Brown Snakes and Woodswallows

Lately I have been trying to go for an early morning walk for the good of my health. Now that the days are beginning to warm up and most of the frosty mornings seem to have gone these are a little more pleasant. First thing in the morning is usually the best time for birding anyway.

Hot days

We have had the occasional day in recent weeks where the temperature has soared into the low 30s. This means that some of our Australian reptiles are on the move again. Lizards are actively appearing in different parts of the garden and we usually delight to see them as they make their way around.

Stumpy Tailed Lizard

Stumpy Tailed Lizard

Brown snakes

What I didn’t enjoy seeing on a recent morning walk was a Brown Snake. This species is widespread throughout our region and relatively common. It is also one of the deadliest snakes in the world. While snake bites in Australia can be fatal, the death rate is low because very few people ever get bitten. If they do, it is often their own fault, usually as a result of cornering the snake or trying to kill it. Naturally it will try to defend itself. Most snakes in Australia are intent on getting out of your way as quickly as possible.

Now the snake in question was dead when I saw it as it had been run over while crossing the road I was walking on. In the days that followed I saw two other dead Brown Snakes in nearby roads.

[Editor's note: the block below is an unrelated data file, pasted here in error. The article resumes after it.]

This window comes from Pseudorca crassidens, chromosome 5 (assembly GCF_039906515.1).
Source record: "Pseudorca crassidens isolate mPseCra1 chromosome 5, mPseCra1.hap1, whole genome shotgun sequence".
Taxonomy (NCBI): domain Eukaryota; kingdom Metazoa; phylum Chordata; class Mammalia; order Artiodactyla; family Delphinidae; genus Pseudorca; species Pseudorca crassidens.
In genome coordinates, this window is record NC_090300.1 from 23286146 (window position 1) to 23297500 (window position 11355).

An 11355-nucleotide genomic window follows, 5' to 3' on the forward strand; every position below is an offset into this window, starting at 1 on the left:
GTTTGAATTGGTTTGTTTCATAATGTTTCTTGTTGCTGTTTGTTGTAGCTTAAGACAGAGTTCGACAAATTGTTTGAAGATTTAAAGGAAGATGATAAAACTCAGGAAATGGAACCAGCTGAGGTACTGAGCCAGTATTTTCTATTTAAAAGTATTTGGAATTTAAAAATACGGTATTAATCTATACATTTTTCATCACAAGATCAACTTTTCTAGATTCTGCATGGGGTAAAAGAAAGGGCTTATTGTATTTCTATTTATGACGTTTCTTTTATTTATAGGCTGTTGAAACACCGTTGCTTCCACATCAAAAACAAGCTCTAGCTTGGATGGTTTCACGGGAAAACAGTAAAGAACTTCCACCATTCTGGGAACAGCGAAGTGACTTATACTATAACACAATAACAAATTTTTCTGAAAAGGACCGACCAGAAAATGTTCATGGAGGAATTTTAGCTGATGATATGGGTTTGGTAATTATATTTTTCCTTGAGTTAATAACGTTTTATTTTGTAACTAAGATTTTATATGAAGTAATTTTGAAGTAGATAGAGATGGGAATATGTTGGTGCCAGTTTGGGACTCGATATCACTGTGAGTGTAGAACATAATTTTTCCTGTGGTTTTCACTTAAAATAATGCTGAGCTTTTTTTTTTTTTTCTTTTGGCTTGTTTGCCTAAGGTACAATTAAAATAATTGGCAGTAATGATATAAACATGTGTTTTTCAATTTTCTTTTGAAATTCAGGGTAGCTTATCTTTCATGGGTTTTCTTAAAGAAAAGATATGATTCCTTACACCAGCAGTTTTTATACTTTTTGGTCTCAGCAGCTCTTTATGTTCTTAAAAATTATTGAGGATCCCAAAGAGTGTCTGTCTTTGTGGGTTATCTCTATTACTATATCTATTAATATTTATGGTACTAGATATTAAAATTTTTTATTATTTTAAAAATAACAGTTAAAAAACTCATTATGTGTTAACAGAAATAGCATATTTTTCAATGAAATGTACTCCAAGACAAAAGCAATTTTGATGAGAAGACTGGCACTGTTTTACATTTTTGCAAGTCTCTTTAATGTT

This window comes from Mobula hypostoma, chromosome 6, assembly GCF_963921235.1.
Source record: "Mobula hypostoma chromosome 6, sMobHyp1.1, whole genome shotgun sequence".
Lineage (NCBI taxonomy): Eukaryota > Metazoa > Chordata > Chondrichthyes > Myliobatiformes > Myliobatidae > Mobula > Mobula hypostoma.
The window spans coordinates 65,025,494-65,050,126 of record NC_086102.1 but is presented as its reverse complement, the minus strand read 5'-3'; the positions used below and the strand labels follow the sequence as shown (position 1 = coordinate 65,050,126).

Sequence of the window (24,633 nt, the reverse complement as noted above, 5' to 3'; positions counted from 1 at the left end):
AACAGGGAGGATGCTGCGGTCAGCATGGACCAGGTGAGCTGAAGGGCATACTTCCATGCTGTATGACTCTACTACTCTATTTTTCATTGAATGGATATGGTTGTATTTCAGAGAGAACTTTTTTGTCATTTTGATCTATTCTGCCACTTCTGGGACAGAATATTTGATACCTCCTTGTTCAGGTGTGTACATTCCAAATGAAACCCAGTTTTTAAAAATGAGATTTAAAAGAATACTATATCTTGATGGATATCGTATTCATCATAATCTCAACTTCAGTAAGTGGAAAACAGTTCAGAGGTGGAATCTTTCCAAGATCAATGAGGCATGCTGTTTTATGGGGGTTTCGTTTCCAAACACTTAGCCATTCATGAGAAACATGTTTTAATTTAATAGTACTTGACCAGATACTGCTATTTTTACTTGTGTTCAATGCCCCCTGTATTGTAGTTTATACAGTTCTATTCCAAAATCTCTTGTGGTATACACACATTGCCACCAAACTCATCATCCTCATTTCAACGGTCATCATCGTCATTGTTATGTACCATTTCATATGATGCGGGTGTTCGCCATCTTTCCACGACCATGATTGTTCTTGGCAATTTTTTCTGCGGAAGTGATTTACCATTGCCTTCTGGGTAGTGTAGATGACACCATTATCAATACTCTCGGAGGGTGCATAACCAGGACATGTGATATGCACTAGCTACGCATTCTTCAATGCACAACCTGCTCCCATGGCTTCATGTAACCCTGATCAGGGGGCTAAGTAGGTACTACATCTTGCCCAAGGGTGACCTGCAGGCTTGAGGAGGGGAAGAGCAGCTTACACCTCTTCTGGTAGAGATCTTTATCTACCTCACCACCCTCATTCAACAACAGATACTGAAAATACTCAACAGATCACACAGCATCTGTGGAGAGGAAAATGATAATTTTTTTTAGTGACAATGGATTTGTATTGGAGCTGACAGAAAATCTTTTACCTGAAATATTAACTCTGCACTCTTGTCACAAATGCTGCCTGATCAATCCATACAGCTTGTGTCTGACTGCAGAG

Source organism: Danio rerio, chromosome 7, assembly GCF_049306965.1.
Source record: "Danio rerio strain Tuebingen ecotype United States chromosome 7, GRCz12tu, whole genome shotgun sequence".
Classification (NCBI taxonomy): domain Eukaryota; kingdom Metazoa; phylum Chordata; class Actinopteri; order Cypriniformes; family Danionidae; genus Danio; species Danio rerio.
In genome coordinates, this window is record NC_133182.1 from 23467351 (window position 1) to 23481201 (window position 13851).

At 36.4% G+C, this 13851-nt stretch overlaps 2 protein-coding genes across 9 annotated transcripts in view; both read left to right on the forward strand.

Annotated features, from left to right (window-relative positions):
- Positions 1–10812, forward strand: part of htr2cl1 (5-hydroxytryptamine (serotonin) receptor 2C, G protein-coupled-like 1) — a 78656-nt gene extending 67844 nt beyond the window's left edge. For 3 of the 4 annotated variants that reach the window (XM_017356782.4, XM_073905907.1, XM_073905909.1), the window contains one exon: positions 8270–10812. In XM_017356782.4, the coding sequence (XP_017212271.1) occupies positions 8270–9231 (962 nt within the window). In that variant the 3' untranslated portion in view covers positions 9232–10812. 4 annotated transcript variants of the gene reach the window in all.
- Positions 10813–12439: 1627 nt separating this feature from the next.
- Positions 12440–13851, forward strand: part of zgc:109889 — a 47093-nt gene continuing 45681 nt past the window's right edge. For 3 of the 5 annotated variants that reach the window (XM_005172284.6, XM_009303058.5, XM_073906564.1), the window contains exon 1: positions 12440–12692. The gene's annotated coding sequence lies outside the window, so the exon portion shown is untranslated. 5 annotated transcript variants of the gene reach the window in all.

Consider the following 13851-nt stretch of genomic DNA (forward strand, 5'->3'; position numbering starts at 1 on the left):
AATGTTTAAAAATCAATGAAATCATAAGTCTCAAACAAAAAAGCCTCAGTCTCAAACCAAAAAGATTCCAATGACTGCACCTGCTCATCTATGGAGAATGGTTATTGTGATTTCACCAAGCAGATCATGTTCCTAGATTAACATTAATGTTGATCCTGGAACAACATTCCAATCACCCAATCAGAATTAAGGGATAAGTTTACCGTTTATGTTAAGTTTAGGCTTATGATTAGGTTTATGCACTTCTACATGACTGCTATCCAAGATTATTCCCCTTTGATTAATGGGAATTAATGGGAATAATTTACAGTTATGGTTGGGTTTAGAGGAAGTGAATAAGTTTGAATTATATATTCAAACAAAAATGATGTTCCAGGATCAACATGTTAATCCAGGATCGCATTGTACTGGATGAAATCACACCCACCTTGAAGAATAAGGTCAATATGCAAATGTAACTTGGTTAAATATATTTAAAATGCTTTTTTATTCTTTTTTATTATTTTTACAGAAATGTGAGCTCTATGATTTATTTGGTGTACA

Dusky Woodswallow

Dusky Woodswallow


Just a little further on I saw several Dusky Woodswallows. These lovely little birds are widespread in southern and eastern Australia and always a delight to see. Often they can form congregations numbering in the hundreds or even thousands within a relatively small area. On my recent morning rambles, however, I have only ever seen two or three. They have appeared in the same spot along the road now on a number of days. I must watch more attentively to check out if they are nesting somewhere near.


4 Responses to “Brown Snakes and Woodswallows”

  1. […] We have Brown Snakes and Woodswallows at Trevor’s Birding blog (South Australia). […]

  2. I understand there are many different poisonous snakes in Australia. I noted that Duncan also talks about brown snakes. Are they these snakes country-wide, or are they confined to specific regions?

  3. Trevor says:

    Hi there Pam,

    My impression is that the Australian Brown Snake is very widespread throughout Australia. To make sure I did a little research out of curiosity and to add to my own knowledge bank. It seems that my first thoughts were correct, but what I didn’t realise was that there are quite a few species commonly called “Browns.”

    The Eastern Brown Snake, found throughout most of the eastern half of Australia, in a wide range range of habitats, is the most commonly encountered type and is the one we have here in South Australia. It also happens to be the second most deadly snake in the world. We actually had one in the house last year! But that’s another story.

    A Google search will turn up quite a few articles, including photos. Wikipedia also has several articles.

  4. Pat Brown says:

    King Browns are another of the “browns” but are not the same as a brown snake but are highly venomous all the same and are wide spread throughout australia.

Leave a Reply

Your email address will not be published. Required fields are marked *